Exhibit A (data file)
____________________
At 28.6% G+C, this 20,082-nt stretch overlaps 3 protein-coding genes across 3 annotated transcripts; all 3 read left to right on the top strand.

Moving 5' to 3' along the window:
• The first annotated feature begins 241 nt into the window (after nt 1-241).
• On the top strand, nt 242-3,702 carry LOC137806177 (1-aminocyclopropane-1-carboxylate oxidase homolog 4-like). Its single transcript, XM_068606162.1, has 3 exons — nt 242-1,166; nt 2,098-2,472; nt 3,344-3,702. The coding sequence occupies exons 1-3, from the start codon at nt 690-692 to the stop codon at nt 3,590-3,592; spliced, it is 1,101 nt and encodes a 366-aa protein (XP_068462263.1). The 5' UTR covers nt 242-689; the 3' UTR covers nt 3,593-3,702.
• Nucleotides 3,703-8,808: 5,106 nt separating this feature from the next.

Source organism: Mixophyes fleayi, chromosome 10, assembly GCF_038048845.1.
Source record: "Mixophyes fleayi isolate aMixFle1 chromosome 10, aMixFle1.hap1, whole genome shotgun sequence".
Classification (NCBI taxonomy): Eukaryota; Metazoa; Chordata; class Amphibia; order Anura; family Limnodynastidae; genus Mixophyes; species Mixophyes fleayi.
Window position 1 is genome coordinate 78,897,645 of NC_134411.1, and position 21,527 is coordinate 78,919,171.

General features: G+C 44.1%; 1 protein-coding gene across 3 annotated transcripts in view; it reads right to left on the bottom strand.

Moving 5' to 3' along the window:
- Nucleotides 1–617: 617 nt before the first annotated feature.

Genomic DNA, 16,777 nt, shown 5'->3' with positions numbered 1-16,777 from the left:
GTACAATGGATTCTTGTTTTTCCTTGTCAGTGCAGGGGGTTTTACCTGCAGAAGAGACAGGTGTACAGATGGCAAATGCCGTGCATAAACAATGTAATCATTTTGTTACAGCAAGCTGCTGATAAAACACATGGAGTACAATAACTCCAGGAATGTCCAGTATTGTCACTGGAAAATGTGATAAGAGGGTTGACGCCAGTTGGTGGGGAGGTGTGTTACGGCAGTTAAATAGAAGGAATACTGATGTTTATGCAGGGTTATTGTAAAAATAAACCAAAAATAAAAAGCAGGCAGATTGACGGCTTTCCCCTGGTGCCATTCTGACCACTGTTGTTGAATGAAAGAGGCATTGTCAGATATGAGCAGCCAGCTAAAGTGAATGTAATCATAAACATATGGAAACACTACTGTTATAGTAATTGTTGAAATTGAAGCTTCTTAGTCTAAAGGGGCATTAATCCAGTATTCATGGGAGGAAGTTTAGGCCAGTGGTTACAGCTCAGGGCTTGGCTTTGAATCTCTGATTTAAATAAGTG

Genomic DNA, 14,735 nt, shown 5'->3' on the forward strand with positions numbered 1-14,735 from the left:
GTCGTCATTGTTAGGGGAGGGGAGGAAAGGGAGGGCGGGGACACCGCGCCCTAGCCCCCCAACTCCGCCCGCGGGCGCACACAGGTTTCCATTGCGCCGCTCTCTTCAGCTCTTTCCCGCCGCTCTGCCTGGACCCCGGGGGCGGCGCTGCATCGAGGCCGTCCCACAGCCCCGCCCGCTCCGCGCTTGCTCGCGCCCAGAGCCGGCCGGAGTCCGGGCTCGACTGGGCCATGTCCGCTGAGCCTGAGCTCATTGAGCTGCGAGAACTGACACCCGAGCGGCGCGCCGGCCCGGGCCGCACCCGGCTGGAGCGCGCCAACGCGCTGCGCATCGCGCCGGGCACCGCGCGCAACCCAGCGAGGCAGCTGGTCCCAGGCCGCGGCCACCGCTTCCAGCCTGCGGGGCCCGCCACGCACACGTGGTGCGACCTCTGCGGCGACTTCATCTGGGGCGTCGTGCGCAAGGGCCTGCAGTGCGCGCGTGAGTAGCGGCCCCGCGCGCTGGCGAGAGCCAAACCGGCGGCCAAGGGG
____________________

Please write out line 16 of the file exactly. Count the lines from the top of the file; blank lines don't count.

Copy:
GTCGTCATTGTTAGGGGAGGGGAGGAAAGGGAGGGCGGGGACACCGCGCCCTAGCCCCCCAACTCCGCCCGCGGGCGCACACAGGTTTCCATTGCGCCGCTCTCTTCAGCTCTTTCCCGCCGCTCTGCCTGGACCCCGGGGGCGGCGCTGCATCGAGGCCGTCCCACAGCCCCGCCCGCTCCGCGCTTGCTCGCGCCCAGAGCCGGCCGGAGTCCGGGCTCGACTGGGCCATGTCCGCTGAGCCTGAGCTCATTGAGCTGCGAGAACTGACACCCGAGCGGCGCGCCGGCCCGGGCCGCACCCGGCTGGAGCGCGCCAACGCGCTGCGCATCGCGCCGGGCACCGCGCGCAACCCAGCGAGGCAGCTGGTCCCAGGCCGCGGCCACCGCTTCCAGCCTGCGGGGCCCGCCACGCACACGTGGTGCGACCTCTGCGGCGACTTCATCTGGGGCGTCGTGCGCAAGGGCCTGCAGTGCGCGCGTGAGTAGCGGCCCCGCGCGCTGGCGAGAGCCAAACCGGCGGCCAAGGGG